Most allow some or all their year-end surplus to flow to the rainy day fund (RDF). Other states require a flat contribution out of total or special revenue sources. California, for example, dedicates a portion of its capital gains tax revenue to its budget stabilization account. Similarly, natural resource-rich states like Texas and Louisiana dedicate a portion of oil extraction revenues to various reserve funds, in combination with other deposit mechanisms.
The upward trajectory from 2002 to 2020 of state rainy day fund balances as a percent of general fund spending is a clear sign that states are increasingly recognizing the critical role of accumulated reserves (see Figure 1). Collectively, states moved from median rainy day balances below 1% of general fund revenues in 2002 to 8% by 2020. In fact. by 2019, two-thirds of states had rainy day fund balances that well exceeded pre-Great Recession levels, with the median number of days that states could operate on such funds standing at 27 (Rosewicz et al., 2020). Over the two decades, median rainy day fund balances fell below mean balances, sometimes markedly so, reflecting the high ratio of balances as a percent of state general fund spending in several outlier states. These include Alaska (88% in 2002, 55% in 2007, and 40% in 2019), Wyoming (91% in 2019), New Mexico (20% in 2019), and Texas (21% in 2019) (NASBO, 2020d, 87).
Mean and median state rainy day fund balances as percent of general fund expenditures, 2002–2020. Source: National Association of State Budget Officers (NASBO). The Fiscal Survey of the States. Fall 2020, Tables 26, 87. See also, archived Fiscal Survey of the States from 2002 to 2019. Tables of Rainy Day Fund Balances, Dollar Amount and Percentage of Expenditures. Accessible at: https://www.nasbo.org/reports-data/fiscal-survey-of-states
Although short-term strategies such as drawing down rainy day funds are not intended to deal with structural budget deficits, their main advantage is that they typically help to close budget gaps immediately. As Marlowe (2016) writes, while “… rainy day funds are far from perfect…they can help to stabilize the often volatile politics of state budgeting. That’s why they’re more important than ever.” Other short run strategies to address budget gaps include, but are not limited to, deferring payments to vendors, delaying payroll payments, moving monies from other funds into the general fund, and raiding special funds, such as education funds and/or the prior year’s fund balance. If the budget problem is longer term, states engage other strategies on both sides of their budgets.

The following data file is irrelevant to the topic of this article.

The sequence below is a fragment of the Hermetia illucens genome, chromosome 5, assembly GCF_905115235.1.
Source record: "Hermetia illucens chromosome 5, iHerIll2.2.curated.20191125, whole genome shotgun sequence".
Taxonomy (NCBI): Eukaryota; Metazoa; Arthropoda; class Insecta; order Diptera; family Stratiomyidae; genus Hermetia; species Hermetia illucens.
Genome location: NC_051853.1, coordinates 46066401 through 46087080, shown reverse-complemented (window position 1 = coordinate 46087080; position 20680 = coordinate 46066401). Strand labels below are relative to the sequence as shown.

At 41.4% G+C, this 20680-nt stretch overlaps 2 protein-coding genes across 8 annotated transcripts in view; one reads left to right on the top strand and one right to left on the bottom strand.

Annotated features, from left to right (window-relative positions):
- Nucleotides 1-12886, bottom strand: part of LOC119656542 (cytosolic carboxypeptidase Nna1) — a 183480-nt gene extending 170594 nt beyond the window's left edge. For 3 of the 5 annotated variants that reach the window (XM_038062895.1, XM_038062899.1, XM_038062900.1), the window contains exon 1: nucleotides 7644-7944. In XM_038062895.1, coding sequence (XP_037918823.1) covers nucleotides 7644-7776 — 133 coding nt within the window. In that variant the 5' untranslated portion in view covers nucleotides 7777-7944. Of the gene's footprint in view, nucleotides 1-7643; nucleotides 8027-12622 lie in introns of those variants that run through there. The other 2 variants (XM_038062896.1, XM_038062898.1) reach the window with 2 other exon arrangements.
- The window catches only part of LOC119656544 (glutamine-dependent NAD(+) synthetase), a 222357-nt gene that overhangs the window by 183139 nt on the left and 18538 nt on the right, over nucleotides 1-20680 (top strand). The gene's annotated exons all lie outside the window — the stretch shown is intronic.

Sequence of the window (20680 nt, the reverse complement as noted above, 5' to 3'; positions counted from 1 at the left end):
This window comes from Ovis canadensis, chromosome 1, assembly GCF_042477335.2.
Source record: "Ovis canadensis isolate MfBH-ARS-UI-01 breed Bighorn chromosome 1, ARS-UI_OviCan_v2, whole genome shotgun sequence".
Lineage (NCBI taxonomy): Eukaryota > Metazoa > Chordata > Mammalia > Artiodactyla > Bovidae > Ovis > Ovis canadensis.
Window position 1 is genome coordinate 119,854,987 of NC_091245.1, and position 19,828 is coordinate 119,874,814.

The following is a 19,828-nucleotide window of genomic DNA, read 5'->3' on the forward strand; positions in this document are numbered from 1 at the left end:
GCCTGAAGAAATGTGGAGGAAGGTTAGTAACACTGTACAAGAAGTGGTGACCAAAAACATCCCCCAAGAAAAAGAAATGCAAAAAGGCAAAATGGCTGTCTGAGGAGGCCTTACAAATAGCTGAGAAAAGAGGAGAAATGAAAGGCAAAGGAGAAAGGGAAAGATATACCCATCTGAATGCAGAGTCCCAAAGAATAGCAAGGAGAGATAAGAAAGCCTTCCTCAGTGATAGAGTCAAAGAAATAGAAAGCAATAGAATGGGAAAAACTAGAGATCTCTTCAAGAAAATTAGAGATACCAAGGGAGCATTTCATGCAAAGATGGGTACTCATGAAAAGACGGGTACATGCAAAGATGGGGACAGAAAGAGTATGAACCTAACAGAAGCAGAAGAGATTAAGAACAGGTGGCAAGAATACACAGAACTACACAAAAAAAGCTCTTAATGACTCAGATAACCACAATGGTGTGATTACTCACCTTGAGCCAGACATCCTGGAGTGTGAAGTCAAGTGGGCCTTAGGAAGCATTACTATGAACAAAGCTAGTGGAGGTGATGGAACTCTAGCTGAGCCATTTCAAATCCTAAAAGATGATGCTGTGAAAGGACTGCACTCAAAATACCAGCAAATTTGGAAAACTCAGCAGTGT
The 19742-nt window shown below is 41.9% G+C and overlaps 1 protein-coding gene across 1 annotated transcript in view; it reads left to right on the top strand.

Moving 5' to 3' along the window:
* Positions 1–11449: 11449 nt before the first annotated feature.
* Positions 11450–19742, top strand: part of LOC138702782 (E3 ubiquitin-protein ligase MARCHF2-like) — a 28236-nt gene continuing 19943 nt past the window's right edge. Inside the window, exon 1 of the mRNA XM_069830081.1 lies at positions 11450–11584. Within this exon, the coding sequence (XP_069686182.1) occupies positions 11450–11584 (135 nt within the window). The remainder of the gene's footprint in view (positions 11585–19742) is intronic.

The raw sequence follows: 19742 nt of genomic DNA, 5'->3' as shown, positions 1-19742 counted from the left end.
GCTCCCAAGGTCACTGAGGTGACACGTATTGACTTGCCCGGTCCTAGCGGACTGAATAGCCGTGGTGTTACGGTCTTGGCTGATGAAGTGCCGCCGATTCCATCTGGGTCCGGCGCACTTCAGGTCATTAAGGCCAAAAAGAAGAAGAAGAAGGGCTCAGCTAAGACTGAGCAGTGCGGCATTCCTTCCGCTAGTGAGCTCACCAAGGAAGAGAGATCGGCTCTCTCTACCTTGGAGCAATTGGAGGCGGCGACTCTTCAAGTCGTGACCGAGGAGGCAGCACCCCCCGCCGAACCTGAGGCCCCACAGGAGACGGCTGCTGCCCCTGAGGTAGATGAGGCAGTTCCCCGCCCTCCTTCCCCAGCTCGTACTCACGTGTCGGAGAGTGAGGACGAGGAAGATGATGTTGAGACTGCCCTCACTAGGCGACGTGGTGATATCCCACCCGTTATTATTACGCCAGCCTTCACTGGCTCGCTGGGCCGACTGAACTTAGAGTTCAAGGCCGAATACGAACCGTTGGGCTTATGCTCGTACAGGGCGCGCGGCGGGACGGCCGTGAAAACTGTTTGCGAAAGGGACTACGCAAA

States can make revenue enhancements, including broadening tax bases, increasing tax rates, imposing new taxes, and/or raising rates on existing ones and eliminating/postponing tax expenditures. States can expand lottery and gambling activities and impose taxes on such activities. They can also impose new or higher fees and charges. According to Johnson et al. (2010, 1) such actions are “part of an established pattern; states historically have turned to revenue increases as part of the response to recessions…. [R]aising new revenue provides more short-term economic benefit than relying only on spending cuts.” Nonetheless, the impact of tax changes is not as immediate as most spending cuts, and many elected officials are hesitant to advocate for increased taxes, whatever form; increases to existing fees and charges and adding new ones are only slightly more palatable.
On the expenditure side, gap closing strategies can involve spending cuts that may be immediately put into action either across the board or in targeted programs, or occur more organically through agency reorganization or consolidation. Prime candidates for restructuring are generally large programs such as welfare and/or those that have expanded most rapidly such as Medicaid; expenditures for both typically rise during recessionary periods. Restructuring sometimes involves privatization of state-operated facilities such as prisons. It should be noted, however, that privatization does not necessarily result in cost savings (Abt Associates Inc., 1998). Also, while the public may be more accepting of some programmatic cuts, these types of strategic actions, like revenue enhancements, can take time to implement and any cost savings associated with them may occur in the years following the end of the downturn. And, while cuts in state funding in programs and services for individuals, nonprofit organizations, and local governments can help to reduce budget deficits, they also increase the angst felt by funding recipients.